Interventions in the House of Commons
 
 
 
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View Gabriel Ste-Marie Profile
BQ (QC)
View Gabriel Ste-Marie Profile
2019-12-13 10:47 [p.450]
Mr. Speaker, my question is for the member for Montmagny—L'Islet—Kamouraska—Rivière-du-Loup, who criticized the dearth of measures to support regional development in the throne speech.
The Bloc Québécois proposed an amendment in the House that was primarily aimed at defending supply management tooth and nail and increasing the health transfers. I think all regions in Quebec want health services to be better funded.
Why did my colleague choose to vote against that amendment? Instead of pulling out all the rhetorical stops and saying that the Bloc Québécois supports centralizing federalism, he could have stood up in the House and defended the regions by voting for the Bloc's amendment.
View Gabriel Ste-Marie Profile
BQ (QC)
View Gabriel Ste-Marie Profile
2019-12-13 11:55 [p.462]
Mr. Speaker, I would like to remind the Prime Minister of something before he meets with François Legault later.
During the election campaign, Mr. Legault asked that the federal government respect Quebec's jurisdiction. He wants the unconditional right to opt out with full financial compensation if, by some misfortune, the federal government interferes in Quebec's jurisdiction.
The throne speech is full of interferences. If you remove those from the speech, the rest of the text would fit on a Christmas card.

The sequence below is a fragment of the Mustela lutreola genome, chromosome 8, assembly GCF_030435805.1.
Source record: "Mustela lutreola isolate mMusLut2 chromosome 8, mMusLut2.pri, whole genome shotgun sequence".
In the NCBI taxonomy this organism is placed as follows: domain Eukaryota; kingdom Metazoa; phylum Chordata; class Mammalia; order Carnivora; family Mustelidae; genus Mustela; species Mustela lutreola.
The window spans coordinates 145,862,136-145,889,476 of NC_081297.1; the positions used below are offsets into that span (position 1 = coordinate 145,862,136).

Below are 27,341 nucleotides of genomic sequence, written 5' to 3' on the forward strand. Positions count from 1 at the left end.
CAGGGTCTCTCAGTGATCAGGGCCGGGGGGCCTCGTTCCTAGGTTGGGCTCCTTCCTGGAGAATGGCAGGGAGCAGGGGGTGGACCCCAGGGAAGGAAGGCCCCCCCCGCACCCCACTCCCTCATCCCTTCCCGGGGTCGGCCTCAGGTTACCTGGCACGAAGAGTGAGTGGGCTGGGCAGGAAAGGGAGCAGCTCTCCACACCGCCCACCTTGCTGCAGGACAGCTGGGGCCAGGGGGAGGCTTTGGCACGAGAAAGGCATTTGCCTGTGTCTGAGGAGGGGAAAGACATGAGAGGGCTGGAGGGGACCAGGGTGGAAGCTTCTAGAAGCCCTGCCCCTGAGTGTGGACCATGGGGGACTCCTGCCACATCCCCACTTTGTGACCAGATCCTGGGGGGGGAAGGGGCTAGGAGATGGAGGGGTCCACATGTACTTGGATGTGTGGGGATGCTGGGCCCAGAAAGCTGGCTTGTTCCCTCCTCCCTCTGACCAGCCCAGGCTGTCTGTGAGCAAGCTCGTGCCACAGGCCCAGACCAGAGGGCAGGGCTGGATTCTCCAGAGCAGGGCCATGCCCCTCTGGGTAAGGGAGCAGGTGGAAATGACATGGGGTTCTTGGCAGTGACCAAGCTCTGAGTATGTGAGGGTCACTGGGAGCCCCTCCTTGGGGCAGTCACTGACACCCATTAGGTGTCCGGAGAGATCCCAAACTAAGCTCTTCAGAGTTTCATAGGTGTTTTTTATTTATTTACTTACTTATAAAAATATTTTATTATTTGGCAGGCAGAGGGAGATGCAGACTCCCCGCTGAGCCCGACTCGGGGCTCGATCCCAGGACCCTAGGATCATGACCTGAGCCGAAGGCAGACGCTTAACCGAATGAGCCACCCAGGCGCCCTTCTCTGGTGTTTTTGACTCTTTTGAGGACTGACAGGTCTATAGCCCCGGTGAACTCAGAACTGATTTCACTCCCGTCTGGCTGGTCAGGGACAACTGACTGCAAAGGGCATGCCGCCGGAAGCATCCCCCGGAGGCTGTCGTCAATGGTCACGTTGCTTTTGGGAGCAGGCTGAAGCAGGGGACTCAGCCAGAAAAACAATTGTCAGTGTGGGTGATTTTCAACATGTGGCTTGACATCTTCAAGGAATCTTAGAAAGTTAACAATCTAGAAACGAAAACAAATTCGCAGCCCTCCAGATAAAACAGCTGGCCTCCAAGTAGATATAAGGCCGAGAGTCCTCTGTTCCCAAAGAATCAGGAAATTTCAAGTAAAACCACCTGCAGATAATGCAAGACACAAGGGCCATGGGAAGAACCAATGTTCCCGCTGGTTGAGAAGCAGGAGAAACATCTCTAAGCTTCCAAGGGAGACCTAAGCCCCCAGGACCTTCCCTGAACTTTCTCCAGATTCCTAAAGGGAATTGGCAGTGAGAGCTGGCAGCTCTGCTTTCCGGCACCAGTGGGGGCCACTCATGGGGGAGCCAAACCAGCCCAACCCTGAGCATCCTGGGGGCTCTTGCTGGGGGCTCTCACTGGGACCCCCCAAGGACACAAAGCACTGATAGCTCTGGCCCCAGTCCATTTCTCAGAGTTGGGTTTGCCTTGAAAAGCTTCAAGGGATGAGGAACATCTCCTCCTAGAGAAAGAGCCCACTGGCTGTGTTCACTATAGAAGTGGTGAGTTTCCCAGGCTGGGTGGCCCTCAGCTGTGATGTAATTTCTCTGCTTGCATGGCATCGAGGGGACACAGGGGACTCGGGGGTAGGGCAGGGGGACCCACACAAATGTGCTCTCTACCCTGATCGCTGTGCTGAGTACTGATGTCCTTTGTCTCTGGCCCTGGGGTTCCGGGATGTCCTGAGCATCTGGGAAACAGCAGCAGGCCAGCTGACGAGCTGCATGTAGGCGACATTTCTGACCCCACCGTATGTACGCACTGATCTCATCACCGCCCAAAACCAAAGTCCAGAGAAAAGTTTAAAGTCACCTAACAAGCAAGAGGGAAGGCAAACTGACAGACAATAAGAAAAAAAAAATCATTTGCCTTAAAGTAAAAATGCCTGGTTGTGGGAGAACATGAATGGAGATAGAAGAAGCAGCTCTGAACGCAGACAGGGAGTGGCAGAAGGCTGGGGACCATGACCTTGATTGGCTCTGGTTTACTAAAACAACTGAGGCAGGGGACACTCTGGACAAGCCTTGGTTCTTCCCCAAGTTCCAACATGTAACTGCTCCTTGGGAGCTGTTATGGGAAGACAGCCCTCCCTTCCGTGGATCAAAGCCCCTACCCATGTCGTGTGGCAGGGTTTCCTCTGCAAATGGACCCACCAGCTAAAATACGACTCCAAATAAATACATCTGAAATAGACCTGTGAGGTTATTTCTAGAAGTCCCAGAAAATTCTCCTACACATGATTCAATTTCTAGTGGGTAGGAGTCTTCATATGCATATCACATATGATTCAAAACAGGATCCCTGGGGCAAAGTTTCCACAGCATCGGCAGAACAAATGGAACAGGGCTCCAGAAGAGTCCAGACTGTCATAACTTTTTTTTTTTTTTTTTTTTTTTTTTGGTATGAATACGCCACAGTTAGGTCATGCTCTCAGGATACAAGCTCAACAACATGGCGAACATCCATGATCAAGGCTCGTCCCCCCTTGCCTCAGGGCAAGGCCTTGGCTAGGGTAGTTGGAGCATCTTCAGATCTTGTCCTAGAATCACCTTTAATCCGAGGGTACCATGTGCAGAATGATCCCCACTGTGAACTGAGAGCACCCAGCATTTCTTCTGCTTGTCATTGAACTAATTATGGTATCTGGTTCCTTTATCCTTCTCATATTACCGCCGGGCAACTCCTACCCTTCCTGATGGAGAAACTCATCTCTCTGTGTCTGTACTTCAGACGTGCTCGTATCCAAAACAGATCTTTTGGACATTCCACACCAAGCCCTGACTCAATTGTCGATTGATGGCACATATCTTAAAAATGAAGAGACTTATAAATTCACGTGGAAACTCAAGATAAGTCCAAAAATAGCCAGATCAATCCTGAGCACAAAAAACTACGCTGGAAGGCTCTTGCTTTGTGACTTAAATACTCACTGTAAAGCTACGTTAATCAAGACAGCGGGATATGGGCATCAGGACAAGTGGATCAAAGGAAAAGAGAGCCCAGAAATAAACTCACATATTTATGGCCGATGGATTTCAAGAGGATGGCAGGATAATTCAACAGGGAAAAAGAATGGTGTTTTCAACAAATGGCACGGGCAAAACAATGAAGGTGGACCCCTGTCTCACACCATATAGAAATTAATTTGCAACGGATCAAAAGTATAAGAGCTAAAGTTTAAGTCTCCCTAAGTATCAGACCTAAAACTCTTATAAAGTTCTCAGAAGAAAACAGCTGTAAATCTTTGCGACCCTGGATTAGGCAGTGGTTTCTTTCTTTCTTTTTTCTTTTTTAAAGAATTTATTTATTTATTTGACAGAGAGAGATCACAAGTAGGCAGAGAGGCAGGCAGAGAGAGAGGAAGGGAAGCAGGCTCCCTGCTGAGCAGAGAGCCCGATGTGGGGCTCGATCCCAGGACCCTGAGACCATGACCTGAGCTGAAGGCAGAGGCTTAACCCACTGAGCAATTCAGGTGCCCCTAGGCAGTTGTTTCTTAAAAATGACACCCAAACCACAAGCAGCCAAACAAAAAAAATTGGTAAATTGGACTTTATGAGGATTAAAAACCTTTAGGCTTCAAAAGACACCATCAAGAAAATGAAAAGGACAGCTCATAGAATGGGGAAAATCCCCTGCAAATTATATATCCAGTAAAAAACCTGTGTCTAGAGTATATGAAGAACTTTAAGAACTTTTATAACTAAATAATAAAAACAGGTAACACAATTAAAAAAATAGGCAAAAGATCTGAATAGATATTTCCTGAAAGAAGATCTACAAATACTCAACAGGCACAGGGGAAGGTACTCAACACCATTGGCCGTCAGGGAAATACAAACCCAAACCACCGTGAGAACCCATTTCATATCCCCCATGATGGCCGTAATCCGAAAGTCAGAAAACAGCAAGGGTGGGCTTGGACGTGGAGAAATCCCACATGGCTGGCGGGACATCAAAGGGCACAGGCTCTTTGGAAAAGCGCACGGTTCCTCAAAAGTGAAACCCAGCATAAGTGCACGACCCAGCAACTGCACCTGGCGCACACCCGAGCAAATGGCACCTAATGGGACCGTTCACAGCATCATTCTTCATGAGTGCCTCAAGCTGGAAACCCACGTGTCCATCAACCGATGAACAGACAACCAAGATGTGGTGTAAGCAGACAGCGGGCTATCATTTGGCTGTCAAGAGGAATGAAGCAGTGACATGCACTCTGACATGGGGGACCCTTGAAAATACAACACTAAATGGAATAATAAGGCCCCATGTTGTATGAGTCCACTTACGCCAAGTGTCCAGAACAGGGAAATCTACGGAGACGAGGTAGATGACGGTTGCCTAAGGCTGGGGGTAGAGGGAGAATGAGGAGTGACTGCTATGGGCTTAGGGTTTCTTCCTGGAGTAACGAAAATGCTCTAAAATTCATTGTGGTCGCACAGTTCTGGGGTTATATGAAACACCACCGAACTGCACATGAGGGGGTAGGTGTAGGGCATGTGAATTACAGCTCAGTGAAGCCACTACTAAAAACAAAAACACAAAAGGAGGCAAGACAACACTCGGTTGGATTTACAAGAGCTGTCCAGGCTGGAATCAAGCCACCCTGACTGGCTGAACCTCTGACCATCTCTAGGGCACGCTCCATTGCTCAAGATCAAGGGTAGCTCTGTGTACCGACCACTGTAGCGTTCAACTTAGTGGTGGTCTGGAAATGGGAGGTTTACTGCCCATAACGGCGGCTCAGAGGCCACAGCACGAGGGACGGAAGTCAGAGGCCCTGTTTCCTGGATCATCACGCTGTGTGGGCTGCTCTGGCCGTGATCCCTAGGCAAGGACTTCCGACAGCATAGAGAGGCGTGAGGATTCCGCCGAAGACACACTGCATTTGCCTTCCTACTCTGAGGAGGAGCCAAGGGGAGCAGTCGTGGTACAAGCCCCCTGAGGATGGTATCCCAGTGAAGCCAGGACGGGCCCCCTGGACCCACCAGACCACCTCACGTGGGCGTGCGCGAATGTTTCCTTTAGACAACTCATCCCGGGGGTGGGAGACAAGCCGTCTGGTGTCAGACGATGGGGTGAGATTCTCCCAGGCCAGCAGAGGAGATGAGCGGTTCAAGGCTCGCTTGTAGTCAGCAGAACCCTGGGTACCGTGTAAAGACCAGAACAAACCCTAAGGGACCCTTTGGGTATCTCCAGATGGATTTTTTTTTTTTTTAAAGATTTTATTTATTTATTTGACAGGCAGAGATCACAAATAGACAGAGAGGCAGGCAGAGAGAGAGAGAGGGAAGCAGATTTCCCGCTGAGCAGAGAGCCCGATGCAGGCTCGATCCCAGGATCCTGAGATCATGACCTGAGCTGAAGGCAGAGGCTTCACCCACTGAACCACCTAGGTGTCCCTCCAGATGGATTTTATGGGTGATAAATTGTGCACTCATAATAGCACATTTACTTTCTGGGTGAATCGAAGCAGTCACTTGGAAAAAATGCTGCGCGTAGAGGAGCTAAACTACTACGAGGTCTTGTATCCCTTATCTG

How will the Prime Minister justify to Mr. Legault that he wants to have full say when he does not have the necessary expertise?
View Gabriel Ste-Marie Profile
BQ (QC)
View Gabriel Ste-Marie Profile
2019-12-10 11:03 [p.183]
Mr. Speaker, my question for the minister is about Michael Kovrig and Michael Spavor, who, as of today, have been detained in China for a year. What an awful situation for these two men. What has the government done in the past year to free them? There are certainly things it has not done. For most of the year, Canada had no ambassador in China. The government finally appointed one in September.
Can the minister tell us why the government waited so long? Two men were detained for a year, and the Liberal government was unable to appoint an ambassador for the better part of that year. I find that unacceptable.
What does the minister have to say for her government?
View Gabriel Ste-Marie Profile
BQ (QC)
View Gabriel Ste-Marie Profile
2019-12-10 11:36 [p.187]
Mr. Speaker, I want to thank my colleague from Montarville for his excellent speech. It was very interesting.
My colleague reiterated the importance of human rights. He also mentioned that it has been one year today since Michael Kovrig and Michael Spavor were detained in China. It is a sad anniversary. He also mentioned that the Liberal government waited eight months to appoint an ambassador to China, a key diplomatic post to facilitate the release of these two Canadians.
As my colleague has good knowledge of foreign affairs, I would like to ask his opinion and whether he recalls there ever being a time when a government waited that long during a diplomatic crisis to appoint an ambassador to a country as important as China.
View Gabriel Ste-Marie Profile
BQ (QC)
View Gabriel Ste-Marie Profile
2019-12-10 11:57 [p.190]
Mr. Speaker, I congratulate the member for St. John's East on his speech and his re-election.
At this time, China looms large in foreign policy around the world. China is asserting itself as an economic power.
Does my colleague not think that the diplomatic solution to China should rely more on a multilateral solution rather than the current bilateral one? In the last Parliament, we saw that Canada is retreating from multilateralism and seems to be taking the U.S. approach of relying on bilateralism.